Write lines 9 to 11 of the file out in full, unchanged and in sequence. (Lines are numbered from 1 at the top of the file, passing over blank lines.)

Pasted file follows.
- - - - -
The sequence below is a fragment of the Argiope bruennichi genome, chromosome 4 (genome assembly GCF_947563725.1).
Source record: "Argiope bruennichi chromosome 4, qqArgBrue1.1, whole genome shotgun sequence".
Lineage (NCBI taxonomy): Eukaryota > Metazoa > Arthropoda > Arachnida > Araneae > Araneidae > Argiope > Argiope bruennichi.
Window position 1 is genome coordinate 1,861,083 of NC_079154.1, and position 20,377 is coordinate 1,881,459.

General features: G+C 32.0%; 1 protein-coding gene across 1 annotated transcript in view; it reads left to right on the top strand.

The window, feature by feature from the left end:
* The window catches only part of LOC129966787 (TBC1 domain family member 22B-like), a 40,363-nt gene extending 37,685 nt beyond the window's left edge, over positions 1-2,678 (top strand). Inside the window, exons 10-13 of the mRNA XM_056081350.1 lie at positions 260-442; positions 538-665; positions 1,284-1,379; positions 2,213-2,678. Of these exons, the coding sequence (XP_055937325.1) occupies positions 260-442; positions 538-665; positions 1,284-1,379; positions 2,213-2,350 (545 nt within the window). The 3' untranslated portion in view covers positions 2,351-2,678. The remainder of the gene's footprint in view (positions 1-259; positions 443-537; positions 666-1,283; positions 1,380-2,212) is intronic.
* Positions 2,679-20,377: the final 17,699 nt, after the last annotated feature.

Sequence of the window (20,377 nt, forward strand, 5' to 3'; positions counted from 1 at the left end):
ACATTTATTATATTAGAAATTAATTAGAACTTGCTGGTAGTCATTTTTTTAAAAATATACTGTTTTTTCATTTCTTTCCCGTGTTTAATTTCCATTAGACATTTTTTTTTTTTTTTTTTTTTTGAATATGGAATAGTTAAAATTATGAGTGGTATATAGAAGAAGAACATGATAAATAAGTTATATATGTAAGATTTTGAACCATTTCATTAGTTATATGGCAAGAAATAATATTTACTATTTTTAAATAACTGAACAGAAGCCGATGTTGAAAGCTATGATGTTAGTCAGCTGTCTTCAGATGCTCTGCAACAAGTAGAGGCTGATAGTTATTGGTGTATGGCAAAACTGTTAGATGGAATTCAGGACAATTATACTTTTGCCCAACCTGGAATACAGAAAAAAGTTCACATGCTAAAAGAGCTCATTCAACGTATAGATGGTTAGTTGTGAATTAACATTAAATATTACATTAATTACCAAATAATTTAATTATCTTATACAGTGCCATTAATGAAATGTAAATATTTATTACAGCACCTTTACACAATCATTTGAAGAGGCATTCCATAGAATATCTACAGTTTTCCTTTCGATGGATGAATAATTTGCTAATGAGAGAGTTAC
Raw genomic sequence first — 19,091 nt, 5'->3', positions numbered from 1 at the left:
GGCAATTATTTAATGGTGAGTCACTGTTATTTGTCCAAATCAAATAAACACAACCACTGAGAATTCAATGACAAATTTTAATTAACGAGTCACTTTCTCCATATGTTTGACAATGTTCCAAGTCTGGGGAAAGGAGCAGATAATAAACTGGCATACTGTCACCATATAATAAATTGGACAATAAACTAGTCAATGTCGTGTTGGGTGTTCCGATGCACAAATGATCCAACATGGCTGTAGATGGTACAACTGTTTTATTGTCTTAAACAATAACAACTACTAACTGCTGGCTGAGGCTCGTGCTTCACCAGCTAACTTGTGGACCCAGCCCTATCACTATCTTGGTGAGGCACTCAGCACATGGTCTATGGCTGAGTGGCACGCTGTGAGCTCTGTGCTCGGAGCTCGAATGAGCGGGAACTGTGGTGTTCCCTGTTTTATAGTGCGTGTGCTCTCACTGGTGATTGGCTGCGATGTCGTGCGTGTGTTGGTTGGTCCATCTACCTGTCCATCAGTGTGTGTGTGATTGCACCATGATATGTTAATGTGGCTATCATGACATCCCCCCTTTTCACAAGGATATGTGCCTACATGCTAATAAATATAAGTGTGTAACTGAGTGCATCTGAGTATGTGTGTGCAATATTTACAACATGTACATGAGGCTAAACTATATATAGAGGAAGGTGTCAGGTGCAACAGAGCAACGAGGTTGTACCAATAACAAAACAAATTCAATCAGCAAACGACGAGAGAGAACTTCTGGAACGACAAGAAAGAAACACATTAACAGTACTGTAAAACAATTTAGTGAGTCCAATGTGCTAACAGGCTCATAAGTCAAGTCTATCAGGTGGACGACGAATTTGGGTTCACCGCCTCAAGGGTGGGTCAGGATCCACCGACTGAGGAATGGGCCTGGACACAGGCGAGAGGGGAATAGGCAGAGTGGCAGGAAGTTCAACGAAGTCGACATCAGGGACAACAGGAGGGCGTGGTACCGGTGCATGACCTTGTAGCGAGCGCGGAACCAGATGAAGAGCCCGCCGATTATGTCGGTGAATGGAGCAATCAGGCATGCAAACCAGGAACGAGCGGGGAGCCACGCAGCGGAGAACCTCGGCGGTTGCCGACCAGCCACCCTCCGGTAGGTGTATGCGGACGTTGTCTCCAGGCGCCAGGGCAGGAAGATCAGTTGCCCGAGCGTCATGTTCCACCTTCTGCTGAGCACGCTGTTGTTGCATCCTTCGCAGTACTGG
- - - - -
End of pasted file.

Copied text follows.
Sequence of the window (20,377 nt, forward strand, 5' to 3'; positions counted from 1 at the left end):
ACATTTATTATATTAGAAATTAATTAGAACTTGCTGGTAGTCATTTTTTTAAAAATATACTGTTTTTTCATTTCTTTCCCGTGTTTAATTTCCATTAGACATTTTTTTTTTTTTTTTTTTTTTGAATATGGAATAGTTAAAATTATGAGTGGTATATAGAAGAAGAACATGATAAATAAGTTATATATGTAAGATTTTGAACCATTTCATTAGTTATATGGCAAGAAATAATATTTACTATTTTTAAATAACTGAACAGAAGCCGATGTTGAAAGCTATGATGTTAGTCAGCTGTCTTCAGATGCTCTGCAACAAGTAGAGGCTGATAGTTATTGGTGTATGGCAAAACTGTTAGATGGAATTCAGGACAATTATACTTTTGCCCAACCTGGAATACAGAAAAAAGTTCACATGCTAAAAGAGCTCATTCAACGTATAGATGGTTAGTTGTGAATTAACATTAAATATTACATTAATTACCAAATAATTTAATTATCTTATACAGTGCCATTAATGAAATGTAAATATTTATTACAGCACCTTTACACAATCATTTGAAGAGGCATTCCATAGAATATCTACAGTTTTCCTTTCGATGGATGAATAATTTGCTAATGAGAGAGTTAC
Raw genomic sequence first — 19,091 nt, 5'->3', positions numbered from 1 at the left: